Removal of deposited uranium particles using laser cleaning for metal surfaces
Removal of uranium compound particles such as uranyl nitrate (UO2(NO3)2
6H2O) and uranium dioxide (UO2) on surfaces in the nuclear
industry is of utmost importance. Metal canisters in hot cell complexes and
instrumentation in nuclear fuel production need to be cleaned off from these
particles (Reference 1). Potential applications exists in Pebble Bed Modular
Reactors (PBMR) which are used in South Africa. Uranyl nitrate is the basic
feed material for PBMR fuel production and uranium dioxide is the fissionable
material of the fuel element kernels (Reference
1). Figure 1 shows pebbles used in PBMR.
Figure 1: Pebbles used in PBMR (Reference 2)
Although the funding for PBMR technology has been cut in South Africa (Reference 2), the issue of cleaning uranium particles metal canisters remains a common issue for all types of nuclear reactors.
Loose uranium compounds are much easier to remove as a form of contamination as compared to the contamination that has penetrated into the oxide layers of metal surfaces in a nuclear reactor. However, loose contamination is dangerous because firstly, it can be inhaled by a person and secondly it can be carried by footwear or clothing to another location outside of the restricted areas. Once these particles are inside the body, they pose a radiation hazard and as well as they are considered toxic.
There are many different methods of cleaning these loose particles such as chemical cleaning or water jetting. However, the addition of chemicals or water implies dealing with the secondary waste that is generated. The secondary waste is radioactive and needs to be properly disposed of. This adds to cost of using these cleaning methods and improper disposal of secondary waste could create health hazards or contaminate water supplies.
An alternative method is laser cleaning where a pulsed laser ablates the surface and removed the particles. This method is a dry process and removes all the contamination without the use of a secondary medium (such as water or chemicals). The particles are removed using an extraction system which contains a disposable dry filter such as HEPA filter (Reference 1).
As far as the choice of the laser is concerned, both the surface layer removal and Dry Laser Cleaning (DLC) are more efficient at shorter wavelengths such as in the visible region which could reduce the substrate damage. However, the choice of the laser is dictated by the over all efficiency of cleaning large areas which dictates the use of either a Q-switched Nd:YAG laser at the fundamental wavelength of 1064 nm, or an industry grade pulsed fiber laser.
Figure 2: Removal of rust by a robot controlled, 100 watt Near-IR fiber laser from a metal pipe
To be considered a clean surface (white area) ,
both the α and β activity need to be considered. In general, α activity is more important than β activity and has a lower maximum activity limit because it
poses a more severe internal hazard. The safe dose for a particles is less than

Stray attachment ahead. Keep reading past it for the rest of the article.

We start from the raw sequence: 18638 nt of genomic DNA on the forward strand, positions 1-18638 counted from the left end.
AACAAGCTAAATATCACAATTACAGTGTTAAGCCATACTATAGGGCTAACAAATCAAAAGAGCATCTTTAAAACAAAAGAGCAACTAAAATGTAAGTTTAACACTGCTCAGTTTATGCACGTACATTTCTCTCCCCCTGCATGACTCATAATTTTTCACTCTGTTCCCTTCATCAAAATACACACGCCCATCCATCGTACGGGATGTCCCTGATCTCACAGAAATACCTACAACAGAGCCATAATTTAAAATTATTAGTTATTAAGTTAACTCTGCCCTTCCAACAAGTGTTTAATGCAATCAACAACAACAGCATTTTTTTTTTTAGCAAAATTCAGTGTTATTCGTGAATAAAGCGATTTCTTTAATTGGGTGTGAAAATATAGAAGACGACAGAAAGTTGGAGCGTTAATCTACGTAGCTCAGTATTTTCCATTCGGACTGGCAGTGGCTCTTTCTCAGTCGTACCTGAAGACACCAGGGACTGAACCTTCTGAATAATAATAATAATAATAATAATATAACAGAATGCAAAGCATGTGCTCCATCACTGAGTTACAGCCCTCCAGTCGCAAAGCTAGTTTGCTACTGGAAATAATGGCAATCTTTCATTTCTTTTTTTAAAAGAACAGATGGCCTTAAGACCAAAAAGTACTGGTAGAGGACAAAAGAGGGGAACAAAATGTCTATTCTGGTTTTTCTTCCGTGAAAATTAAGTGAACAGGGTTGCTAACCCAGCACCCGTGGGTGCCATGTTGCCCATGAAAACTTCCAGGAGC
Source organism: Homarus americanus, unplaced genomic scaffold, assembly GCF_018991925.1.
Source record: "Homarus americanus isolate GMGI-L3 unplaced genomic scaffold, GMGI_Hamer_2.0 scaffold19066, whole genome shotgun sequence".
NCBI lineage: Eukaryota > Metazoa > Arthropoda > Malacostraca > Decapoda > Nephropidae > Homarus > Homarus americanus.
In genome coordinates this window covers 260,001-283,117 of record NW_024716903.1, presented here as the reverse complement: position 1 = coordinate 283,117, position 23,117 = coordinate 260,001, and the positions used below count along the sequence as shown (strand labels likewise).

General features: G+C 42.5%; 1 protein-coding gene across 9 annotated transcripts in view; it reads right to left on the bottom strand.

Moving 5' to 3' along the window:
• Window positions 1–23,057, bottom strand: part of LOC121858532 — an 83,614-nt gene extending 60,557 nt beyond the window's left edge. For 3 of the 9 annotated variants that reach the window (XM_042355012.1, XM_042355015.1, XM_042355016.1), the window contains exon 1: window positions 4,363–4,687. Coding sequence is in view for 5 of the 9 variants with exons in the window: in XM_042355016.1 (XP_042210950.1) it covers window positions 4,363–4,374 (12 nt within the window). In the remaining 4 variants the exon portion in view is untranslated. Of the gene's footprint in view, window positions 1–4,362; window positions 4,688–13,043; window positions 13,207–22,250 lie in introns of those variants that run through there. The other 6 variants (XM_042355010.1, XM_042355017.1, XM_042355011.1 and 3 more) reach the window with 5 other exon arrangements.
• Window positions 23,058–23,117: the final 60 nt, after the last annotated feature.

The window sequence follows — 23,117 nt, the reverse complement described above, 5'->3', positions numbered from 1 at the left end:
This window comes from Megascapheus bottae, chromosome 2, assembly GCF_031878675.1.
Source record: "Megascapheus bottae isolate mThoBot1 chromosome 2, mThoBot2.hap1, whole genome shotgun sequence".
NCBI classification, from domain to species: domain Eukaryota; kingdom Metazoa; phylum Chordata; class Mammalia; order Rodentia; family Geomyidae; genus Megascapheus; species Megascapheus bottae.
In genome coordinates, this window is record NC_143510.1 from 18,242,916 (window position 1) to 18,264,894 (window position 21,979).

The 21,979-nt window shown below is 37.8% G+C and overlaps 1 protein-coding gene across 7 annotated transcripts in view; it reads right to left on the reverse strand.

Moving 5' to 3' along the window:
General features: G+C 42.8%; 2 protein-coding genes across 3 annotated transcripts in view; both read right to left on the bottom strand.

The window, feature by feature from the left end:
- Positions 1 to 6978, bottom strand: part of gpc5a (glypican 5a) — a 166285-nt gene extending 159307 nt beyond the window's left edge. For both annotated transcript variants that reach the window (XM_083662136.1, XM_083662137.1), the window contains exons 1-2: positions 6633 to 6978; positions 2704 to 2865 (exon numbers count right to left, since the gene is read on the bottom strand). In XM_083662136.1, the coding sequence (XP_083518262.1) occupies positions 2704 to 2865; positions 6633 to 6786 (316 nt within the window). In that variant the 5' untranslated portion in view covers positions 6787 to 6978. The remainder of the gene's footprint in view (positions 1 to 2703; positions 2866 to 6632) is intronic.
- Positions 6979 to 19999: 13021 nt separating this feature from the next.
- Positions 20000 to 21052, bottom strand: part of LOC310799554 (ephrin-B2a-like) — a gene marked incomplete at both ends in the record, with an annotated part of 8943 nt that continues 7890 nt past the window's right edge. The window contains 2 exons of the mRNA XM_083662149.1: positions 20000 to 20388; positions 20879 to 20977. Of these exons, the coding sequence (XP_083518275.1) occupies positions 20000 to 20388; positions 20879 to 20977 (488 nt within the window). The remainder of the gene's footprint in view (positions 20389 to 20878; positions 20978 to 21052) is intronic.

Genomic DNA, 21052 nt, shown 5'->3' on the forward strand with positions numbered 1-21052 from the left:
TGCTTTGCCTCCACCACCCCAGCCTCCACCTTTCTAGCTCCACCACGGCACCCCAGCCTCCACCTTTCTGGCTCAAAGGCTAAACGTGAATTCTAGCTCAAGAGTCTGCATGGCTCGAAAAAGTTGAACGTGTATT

0.04 Bq/cm2 whereas the safe does for b particles is 10 times higher
and is less than 0.4 Bq/cm2. Several tests were performed on
stainless steel samples covered with either powders of uranyl nitrate or
uranium dioxide. In one set of tests, a fan used as the first pass for cleaning
followed by several laser passes followed by a swipe with smear paper and
finally finished off by washing with water. Figure 3 shows the test done on
Uranium dioxide cleaning using a 0.36 J/cm2 laser fluence.
Figure 3: Laser cleaning of Uranium dioxide using a fan (the first pass), laser (the second, the third and the fourth passes), swipe with smear paper (the fifth pass) and wash with water (the sixth pass) using a 0.36 J/cm2 fluence.
The result in figure 3 shows a low drop in activity when the fan was used as the first pass but 85% of the particles were removed after the laser passes. The cleaning by smear paper and wash with water (5th and 6th passes) showed minor reduction in activity.
4 shows the same test done on cleaning the uranyl nitrate particles using the
same laser fluence of 0.36 J/cm2. Uranyl nitrate layers are in fact
semi-transparent to laser radiation at 1064 nm and therefore they can be
removed at the layer-substrate interface using the process of spallation
(Reference 3). The result shows a low removal using the fan only but a 98% drop
in activity after three laser passes.
Figure 4: Removal of Uranyl nitrate using laser of fluence 0.36 J/cm2. The first pass was the fan only. The following three passes used laser cleaning
For a nuclear decontamination system, it is important to demonstrate that a huge percentage of radioactivity that is removed can be trapped before being redeposited on the surface again. It should also be collected in a form suitable for disposal. For the research referenced in this article, TC-99m which has the same adhesion properties as uranium compounds but is less radioactive was used for safety purposes. As far as the adhesion properties are concerned, Vanderwall forces play an important role and prevent particles bigger than 100 mm in size to be removed by using a simple extraction system. Laser cleaning is advantageous because it removes surface layers as well as sub-micron particles.
Allied Scientific Pro, offers laser cleaning systems of 100 Watt, 200 Watt and 500 watt based on fiber laser systems. The following link contains more information about these systems.
1- Laser removal of loose uranium compound contamination from metal surfaces, D.E.Roberts, et.al, applied surface science, 253, (2007)
2- Pebble-bed nuclear reactor gets pulled, Linda Nording, Nature 463, 2010.
3- Methodology for volume reduction of radioactive metallic waste, T.V.Do et. al, WM2019 conference, Phoenix, Arizona.